During his playing days, Johnson was considered one of the hardest bodycheckers ever to play the game. More significantly, he perfected the technique of nullifying the opposition by clutching and grabbing them as discreetly as possible - a pragmatic defensive strategy for the wily but slow-footed rearguard.

As a teen, Johnson moved to Eveleth, Minnesota, where he spent three years on the blue line of the city's team in the United States Amateur Hockey Association. In 1923 Johnson moved on to the semiprofessional Minneapolis Millers, where he was paired on defense with Clarence "Taffy" Abel.

New York Rangers manager Conn Smythe purchased the services of both rearguards for the team's NHL debut in 1926-27. The burly Johnson spent 11 productive years with the Blueshirts and was part of the team's first two Stanley Cup triumphs in 1928 and 1933. Johnson and Abel's blanket defensive coverage was particularly evident during the 1928 finals against the Montreal Maroons, a low-scoring series in which the teams combined to score only 11 goals in five games.

Following the 1931-32 season, Johnson was runner-up to Canadiens superstar Howie Morenz in the voting for the Hart Trophy. The next year he and defense partner Earl Seibert aided the Rangers in their Stanley Cup victory over the Toronto Maple Leafs. Johnson played his hard-hitting game to perfection during the playoffs and scored the key first goal in the Blueshirts' 2-0 win over Detroit in game one of the semifinals. The Rangers sagged somewhat in the second match but held on for a 4-3 win. Johnson's supreme defensive work was considered to be the key factor in the club's not having to play a third and deciding contest. In the finals, the Rangers' speed was too much for the Maple Leafs. When Toronto did venture into New York territory, Johnson and Seibert controlled the play. Johnson would knock the Maple Leafs forwards off the puck, then send it over to his swifter partner to launch the next counterattack.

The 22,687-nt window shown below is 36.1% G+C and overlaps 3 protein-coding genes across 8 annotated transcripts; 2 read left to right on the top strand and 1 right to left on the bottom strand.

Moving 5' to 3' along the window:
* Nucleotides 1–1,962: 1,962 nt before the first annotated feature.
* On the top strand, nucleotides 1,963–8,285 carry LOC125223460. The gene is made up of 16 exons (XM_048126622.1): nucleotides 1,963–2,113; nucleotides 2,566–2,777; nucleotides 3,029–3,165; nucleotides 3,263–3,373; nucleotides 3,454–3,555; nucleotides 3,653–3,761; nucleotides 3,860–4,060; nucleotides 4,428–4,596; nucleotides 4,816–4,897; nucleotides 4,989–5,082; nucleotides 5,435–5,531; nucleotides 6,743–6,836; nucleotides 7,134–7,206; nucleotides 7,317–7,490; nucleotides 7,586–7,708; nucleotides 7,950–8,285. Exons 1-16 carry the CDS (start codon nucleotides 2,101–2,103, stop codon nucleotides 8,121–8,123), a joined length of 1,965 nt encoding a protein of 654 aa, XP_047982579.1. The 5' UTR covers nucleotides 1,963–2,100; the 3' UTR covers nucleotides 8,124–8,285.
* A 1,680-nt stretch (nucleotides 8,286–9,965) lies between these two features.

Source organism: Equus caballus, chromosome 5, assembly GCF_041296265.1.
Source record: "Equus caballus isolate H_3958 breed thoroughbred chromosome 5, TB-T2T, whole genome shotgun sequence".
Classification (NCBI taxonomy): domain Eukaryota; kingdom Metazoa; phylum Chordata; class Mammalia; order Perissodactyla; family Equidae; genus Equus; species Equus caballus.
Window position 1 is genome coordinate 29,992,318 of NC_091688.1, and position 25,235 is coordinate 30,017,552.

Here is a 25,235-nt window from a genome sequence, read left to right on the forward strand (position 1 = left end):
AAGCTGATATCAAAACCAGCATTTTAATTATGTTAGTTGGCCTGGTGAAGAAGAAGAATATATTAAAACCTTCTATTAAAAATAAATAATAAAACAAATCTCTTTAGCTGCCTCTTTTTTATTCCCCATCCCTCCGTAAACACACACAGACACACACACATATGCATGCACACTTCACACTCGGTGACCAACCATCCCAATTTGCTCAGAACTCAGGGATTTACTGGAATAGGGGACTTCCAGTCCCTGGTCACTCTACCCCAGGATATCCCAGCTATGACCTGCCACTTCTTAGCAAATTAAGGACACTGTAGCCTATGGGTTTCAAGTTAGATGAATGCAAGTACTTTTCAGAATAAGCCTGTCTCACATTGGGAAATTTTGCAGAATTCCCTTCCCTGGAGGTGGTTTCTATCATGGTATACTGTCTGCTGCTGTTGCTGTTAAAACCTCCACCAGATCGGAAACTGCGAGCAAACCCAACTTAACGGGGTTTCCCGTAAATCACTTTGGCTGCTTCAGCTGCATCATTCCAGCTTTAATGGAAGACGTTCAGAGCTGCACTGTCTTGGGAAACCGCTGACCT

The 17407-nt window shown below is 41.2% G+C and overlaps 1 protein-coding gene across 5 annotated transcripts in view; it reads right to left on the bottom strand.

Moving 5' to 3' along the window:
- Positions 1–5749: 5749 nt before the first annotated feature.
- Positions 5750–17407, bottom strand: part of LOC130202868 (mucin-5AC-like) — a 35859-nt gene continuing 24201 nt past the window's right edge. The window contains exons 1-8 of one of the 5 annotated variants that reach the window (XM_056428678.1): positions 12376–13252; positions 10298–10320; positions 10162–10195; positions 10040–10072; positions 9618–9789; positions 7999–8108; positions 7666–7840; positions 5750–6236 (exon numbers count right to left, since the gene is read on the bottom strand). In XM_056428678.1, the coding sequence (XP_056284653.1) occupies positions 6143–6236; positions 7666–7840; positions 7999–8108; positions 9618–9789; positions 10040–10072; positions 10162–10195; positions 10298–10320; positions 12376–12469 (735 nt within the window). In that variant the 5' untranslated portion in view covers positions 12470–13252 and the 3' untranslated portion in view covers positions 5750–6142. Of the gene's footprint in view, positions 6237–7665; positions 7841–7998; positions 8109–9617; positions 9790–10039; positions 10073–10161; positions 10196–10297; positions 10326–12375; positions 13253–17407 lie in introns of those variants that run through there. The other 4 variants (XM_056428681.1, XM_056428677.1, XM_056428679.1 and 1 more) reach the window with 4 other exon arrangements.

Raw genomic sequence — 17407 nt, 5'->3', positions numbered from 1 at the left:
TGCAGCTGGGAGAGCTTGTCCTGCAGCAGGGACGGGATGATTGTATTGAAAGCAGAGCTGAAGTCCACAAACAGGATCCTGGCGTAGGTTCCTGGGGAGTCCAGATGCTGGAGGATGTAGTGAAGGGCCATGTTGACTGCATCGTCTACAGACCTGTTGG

Ching Johnson was selected to the NHL First All-Star Team in 1932 and 1933 and he made the Second Team in 1931 and 1934. On February 14, 1934, Johnson took part in the landmark Ace Bailey Benefit Game to aid the former Maple Leaf star whose career was ended prematurely by a vicious Eddie Shore hit.

When the Rangers released Johnson after the 1936-37 season, the New York Americans jumped at the chance to offer him a contract. Amerks manager Red Dutton didn't share the Rangers' view that the veteran was too old and slow to be effective. Johnson accepted the new challenge and spent one year with his new team as a player and interim coach before retiring after 12 years and more than 400 NHL games.

His playing days weren't over, though. The rugged defender next skated for two years with the Minneapolis Millers of the American Hockey Association in the dual role of playing coach for two years. Johnson's last season in pro hockey was as coach of the Washington Lions of the Eastern Amateur League in 1940-41. He also tried his hand at officiating in Washington over the next two years.

Johnson accumulated 86 points in his 12 NHL seasons. But it was his physical play and his charismatic leadership that made him one of the most valuable rearguards of his time. Ching Johnson was elected to the Hockey Hall of Fame in 1958.


NHL Regular Season Statistics
GM: 436
G: 38
A: 48
P: 86
PIM: 808

NHL Playoff Statistics
GM: 61
G: 5
A: 2
P: 7
PIM: 161

Awards/Accomplishments/Recognitions
Lord Stanley Cup (1928, 1933)
First All-Star Team Defense (1932, 1933)
Second All-Star Team Defense (1931, 1934)
“Honoured Member” of the Manitoba Hockey Hall of Fame
He was inducted into the Hockey Hall of Fame as a Player in 1958